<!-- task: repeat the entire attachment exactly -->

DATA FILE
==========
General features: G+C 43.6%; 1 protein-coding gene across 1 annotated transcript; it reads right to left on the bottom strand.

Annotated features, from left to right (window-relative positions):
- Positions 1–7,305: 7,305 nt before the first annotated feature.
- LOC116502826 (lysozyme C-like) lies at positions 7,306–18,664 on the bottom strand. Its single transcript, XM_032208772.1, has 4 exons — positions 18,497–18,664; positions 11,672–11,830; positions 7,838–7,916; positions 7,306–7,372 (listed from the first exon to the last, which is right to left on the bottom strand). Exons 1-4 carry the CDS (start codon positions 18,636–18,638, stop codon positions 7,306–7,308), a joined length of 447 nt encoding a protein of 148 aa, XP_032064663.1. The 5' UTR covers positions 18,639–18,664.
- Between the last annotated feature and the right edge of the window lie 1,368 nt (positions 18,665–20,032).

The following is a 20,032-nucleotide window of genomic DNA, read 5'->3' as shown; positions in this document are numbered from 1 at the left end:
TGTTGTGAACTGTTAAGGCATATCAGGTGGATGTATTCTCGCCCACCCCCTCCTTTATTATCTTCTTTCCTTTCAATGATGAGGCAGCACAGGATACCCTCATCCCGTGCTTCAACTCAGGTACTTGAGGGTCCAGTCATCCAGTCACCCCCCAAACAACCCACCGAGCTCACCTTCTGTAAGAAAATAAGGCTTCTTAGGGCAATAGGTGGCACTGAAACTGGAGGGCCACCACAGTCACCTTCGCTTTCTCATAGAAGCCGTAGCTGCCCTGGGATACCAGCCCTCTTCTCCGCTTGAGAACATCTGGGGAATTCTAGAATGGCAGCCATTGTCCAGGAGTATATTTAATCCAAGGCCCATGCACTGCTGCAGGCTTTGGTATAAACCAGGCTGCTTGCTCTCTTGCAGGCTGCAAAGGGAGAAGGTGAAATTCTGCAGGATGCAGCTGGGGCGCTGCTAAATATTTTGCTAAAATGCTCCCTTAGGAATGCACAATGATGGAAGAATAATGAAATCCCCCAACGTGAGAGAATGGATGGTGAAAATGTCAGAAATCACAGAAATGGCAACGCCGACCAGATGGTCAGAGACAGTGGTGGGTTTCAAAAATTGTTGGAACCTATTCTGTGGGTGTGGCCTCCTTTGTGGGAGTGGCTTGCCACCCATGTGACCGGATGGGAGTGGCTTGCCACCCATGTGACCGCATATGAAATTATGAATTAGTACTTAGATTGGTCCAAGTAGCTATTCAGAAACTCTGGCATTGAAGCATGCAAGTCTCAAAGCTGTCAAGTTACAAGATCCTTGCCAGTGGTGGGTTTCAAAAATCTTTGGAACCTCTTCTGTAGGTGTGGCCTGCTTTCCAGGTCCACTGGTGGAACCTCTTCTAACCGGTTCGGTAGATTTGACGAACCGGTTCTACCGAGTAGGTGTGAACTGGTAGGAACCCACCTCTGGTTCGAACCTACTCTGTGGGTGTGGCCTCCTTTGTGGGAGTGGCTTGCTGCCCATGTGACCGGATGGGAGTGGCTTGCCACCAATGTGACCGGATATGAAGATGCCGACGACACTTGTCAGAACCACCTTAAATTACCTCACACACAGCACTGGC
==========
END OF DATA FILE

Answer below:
General features: G+C 43.6%; 1 protein-coding gene across 1 annotated transcript; it reads right to left on the bottom strand.

Annotated features, from left to right (window-relative positions):
- Positions 1–7,305: 7,305 nt before the first annotated feature.
- LOC116502826 (lysozyme C-like) lies at positions 7,306–18,664 on the bottom strand. Its single transcript, XM_032208772.1, has 4 exons — positions 18,497–18,664; positions 11,672–11,830; positions 7,838–7,916; positions 7,306–7,372 (listed from the first exon to the last, which is right to left on the bottom strand). Exons 1-4 carry the CDS (start codon positions 18,636–18,638, stop codon positions 7,306–7,308), a joined length of 447 nt encoding a protein of 148 aa, XP_032064663.1. The 5' UTR covers positions 18,639–18,664.
- Between the last annotated feature and the right edge of the window lie 1,368 nt (positions 18,665–20,032).

The following is a 20,032-nucleotide window of genomic DNA, read 5'->3' as shown; positions in this document are numbered from 1 at the left end:
TGTTGTGAACTGTTAAGGCATATCAGGTGGATGTATTCTCGCCCACCCCCTCCTTTATTATCTTCTTTCCTTTCAATGATGAGGCAGCACAGGATACCCTCATCCCGTGCTTCAACTCAGGTACTTGAGGGTCCAGTCATCCAGTCACCCCCCAAACAACCCACCGAGCTCACCTTCTGTAAGAAAATAAGGCTTCTTAGGGCAATAGGTGGCACTGAAACTGGAGGGCCACCACAGTCACCTTCGCTTTCTCATAGAAGCCGTAGCTGCCCTGGGATACCAGCCCTCTTCTCCGCTTGAGAACATCTGGGGAATTCTAGAATGGCAGCCATTGTCCAGGAGTATATTTAATCCAAGGCCCATGCACTGCTGCAGGCTTTGGTATAAACCAGGCTGCTTGCTCTCTTGCAGGCTGCAAAGGGAGAAGGTGAAATTCTGCAGGATGCAGCTGGGGCGCTGCTAAATATTTTGCTAAAATGCTCCCTTAGGAATGCACAATGATGGAAGAATAATGAAATCCCCCAACGTGAGAGAATGGATGGTGAAAATGTCAGAAATCACAGAAATGGCAACGCCGACCAGATGGTCAGAGACAGTGGTGGGTTTCAAAAATTGTTGGAACCTATTCTGTGGGTGTGGCCTCCTTTGTGGGAGTGGCTTGCCACCCATGTGACCGGATGGGAGTGGCTTGCCACCCATGTGACCGCATATGAAATTATGAATTAGTACTTAGATTGGTCCAAGTAGCTATTCAGAAACTCTGGCATTGAAGCATGCAAGTCTCAAAGCTGTCAAGTTACAAGATCCTTGCCAGTGGTGGGTTTCAAAAATCTTTGGAACCTCTTCTGTAGGTGTGGCCTGCTTTCCAGGTCCACTGGTGGAACCTCTTCTAACCGGTTCGGTAGATTTGACGAACCGGTTCTACCGAGTAGGTGTGAACTGGTAGGAACCCACCTCTGGTTCGAACCTACTCTGTGGGTGTGGCCTCCTTTGTGGGAGTGGCTTGCTGCCCATGTGACCGGATGGGAGTGGCTTGCCACCAATGTGACCGGATATGAAGATGCCGACGACACTTGTCAGAACCACCTTAAATTACCTCACACACAGCACTGGC